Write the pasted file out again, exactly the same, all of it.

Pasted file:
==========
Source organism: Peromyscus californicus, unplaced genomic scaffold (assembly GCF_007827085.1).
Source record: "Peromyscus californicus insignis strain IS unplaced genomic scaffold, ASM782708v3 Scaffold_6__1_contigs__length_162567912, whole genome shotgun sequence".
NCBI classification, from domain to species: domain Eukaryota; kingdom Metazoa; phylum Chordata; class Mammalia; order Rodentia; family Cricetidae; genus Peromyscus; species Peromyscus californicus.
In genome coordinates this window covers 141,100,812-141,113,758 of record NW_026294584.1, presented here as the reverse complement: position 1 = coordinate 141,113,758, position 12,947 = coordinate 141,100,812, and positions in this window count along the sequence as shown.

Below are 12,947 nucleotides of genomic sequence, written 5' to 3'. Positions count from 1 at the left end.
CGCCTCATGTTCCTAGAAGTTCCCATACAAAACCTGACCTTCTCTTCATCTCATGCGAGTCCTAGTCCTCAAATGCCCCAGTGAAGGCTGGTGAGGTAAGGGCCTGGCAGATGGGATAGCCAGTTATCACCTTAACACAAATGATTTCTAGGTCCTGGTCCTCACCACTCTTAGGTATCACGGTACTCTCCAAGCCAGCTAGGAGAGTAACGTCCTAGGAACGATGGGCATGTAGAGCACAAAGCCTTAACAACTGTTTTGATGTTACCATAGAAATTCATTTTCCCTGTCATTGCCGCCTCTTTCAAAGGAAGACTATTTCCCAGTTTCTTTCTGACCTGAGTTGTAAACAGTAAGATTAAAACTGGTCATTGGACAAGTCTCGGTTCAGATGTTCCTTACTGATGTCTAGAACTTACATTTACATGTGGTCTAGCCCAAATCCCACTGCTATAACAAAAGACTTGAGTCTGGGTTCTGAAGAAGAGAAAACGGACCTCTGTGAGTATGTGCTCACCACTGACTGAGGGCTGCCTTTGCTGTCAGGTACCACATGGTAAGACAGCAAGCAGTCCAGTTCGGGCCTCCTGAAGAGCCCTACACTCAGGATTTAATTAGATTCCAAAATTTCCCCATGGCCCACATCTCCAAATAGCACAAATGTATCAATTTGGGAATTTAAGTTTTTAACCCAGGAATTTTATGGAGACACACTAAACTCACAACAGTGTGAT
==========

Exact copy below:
Source organism: Peromyscus californicus, unplaced genomic scaffold (assembly GCF_007827085.1).
Source record: "Peromyscus californicus insignis strain IS unplaced genomic scaffold, ASM782708v3 Scaffold_6__1_contigs__length_162567912, whole genome shotgun sequence".
NCBI classification, from domain to species: domain Eukaryota; kingdom Metazoa; phylum Chordata; class Mammalia; order Rodentia; family Cricetidae; genus Peromyscus; species Peromyscus californicus.
In genome coordinates this window covers 141,100,812-141,113,758 of record NW_026294584.1, presented here as the reverse complement: position 1 = coordinate 141,113,758, position 12,947 = coordinate 141,100,812, and positions in this window count along the sequence as shown.

Below are 12,947 nucleotides of genomic sequence, written 5' to 3'. Positions count from 1 at the left end.
CGCCTCATGTTCCTAGAAGTTCCCATACAAAACCTGACCTTCTCTTCATCTCATGCGAGTCCTAGTCCTCAAATGCCCCAGTGAAGGCTGGTGAGGTAAGGGCCTGGCAGATGGGATAGCCAGTTATCACCTTAACACAAATGATTTCTAGGTCCTGGTCCTCACCACTCTTAGGTATCACGGTACTCTCCAAGCCAGCTAGGAGAGTAACGTCCTAGGAACGATGGGCATGTAGAGCACAAAGCCTTAACAACTGTTTTGATGTTACCATAGAAATTCATTTTCCCTGTCATTGCCGCCTCTTTCAAAGGAAGACTATTTCCCAGTTTCTTTCTGACCTGAGTTGTAAACAGTAAGATTAAAACTGGTCATTGGACAAGTCTCGGTTCAGATGTTCCTTACTGATGTCTAGAACTTACATTTACATGTGGTCTAGCCCAAATCCCACTGCTATAACAAAAGACTTGAGTCTGGGTTCTGAAGAAGAGAAAACGGACCTCTGTGAGTATGTGCTCACCACTGACTGAGGGCTGCCTTTGCTGTCAGGTACCACATGGTAAGACAGCAAGCAGTCCAGTTCGGGCCTCCTGAAGAGCCCTACACTCAGGATTTAATTAGATTCCAAAATTTCCCCATGGCCCACATCTCCAAATAGCACAAATGTATCAATTTGGGAATTTAAGTTTTTAACCCAGGAATTTTATGGAGACACACTAAACTCACAACAGTGTGAT